In an ongoing youth exchange programme, Indian and Pakistani high school students have found families across the border, staying for a week to ten days at homes on the other side. There are tearful farewells when the visiting students leave. This is an exchange organised by Rotary International in collaboration with Aman ki Asha, the groundbreaking peace initiative jointly launched by the Jang Group in Pakistan and The Times of India group in India on January 1, 2010, that I work with.
Aman ki Asha focuses on India-Pakistan relations, but implicit in the initiative is the dream of regional peace. One way of doing this is through boosting bilateral trade and economic relations. At the very first of Aman ki Asha Indo-Pakistan economic meetings in New Delhi, May 2010, participants discussed ideas including:
– A South Asian energy grid, an integrated electricity network allowing cross-border trade in electricity, as well as oil and gas pipelines running through South Asia (Pakistan being the transit country linking Central Asian oil and gas resources and Tajik and Afghan hydropower to South Asia)
– A South Asian multi-modal transport corridor linking Central Asia to Southeast Asia, connecting all the regional economies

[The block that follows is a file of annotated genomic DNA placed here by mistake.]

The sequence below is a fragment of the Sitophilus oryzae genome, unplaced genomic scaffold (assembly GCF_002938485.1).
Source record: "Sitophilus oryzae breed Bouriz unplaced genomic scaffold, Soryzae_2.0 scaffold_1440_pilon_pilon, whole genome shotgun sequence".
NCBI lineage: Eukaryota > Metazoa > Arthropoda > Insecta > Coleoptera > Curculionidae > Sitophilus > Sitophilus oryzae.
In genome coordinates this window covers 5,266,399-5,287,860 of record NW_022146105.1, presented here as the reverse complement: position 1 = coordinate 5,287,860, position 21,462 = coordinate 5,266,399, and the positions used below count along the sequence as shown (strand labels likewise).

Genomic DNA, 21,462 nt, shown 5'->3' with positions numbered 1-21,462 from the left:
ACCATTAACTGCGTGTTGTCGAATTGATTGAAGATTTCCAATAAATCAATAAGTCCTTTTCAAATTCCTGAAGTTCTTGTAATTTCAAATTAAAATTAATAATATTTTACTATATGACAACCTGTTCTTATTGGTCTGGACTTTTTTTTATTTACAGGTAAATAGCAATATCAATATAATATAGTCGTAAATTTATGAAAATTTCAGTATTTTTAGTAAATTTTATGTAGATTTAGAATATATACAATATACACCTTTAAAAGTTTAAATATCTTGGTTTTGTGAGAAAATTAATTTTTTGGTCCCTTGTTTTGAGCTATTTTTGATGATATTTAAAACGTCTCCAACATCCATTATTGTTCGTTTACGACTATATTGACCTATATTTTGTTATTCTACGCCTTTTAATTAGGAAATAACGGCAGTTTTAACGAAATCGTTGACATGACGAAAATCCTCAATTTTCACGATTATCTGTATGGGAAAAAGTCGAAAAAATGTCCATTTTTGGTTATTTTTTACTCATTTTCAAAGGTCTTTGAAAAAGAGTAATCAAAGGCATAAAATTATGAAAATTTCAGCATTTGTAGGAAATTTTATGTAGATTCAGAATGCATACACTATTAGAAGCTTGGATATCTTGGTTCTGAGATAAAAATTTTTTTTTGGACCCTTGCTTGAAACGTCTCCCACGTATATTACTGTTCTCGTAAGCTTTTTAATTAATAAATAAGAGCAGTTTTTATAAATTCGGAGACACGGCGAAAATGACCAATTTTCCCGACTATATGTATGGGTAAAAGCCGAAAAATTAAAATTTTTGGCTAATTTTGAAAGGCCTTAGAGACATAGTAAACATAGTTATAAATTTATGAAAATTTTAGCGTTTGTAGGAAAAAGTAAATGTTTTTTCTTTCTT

– Leveraging India’s capital markets and private-sector-led global footprint for the rest of South Asia
– Liberalisation of key service sectors, including education, health and information technology
The joint declaration noted with concern that South Asia remains the world’s least economically integrated region, and urged India and Pakistan to take steps to realise the tremendous potential of regional trade and commerce.
“The reality is that Pakistanis are friendly and full of warmth. We should not let radical groups shadow the future of 1.4 billion people of India and Pakistan,” commented Mumbai-based businessman Rajendra Pratap Gupta after the second Indo-Pak economic meeting in Lahore. “Together, India and Pakistan can bring a new dimension to the politics of South Asia.” (The date for the third in the series of meetings is currently under discussion).
Despite strict visa restrictions (read and sign the Milne Do online petition) neither government “wishes to or is strong enough to stop citizen-led initiatives”, which in fact provide a safety net to both governments, offering them a way out of their public positions and postures, notes Dr Mubashir Hasan, a strong proponent of the Southasian vision.
One of the founders of the South Asia Dialogue and the PIPFPD, he believes the region should be moving towards a South Asian confederation, with independent but interdependent states.
“Do away with the visa restrictions, and the tensions will end,” he predicts.
If France and Germany, which were sworn enemies for centuries can be part of the European Union, why can India and Pakistan not be part of a South Asian Union?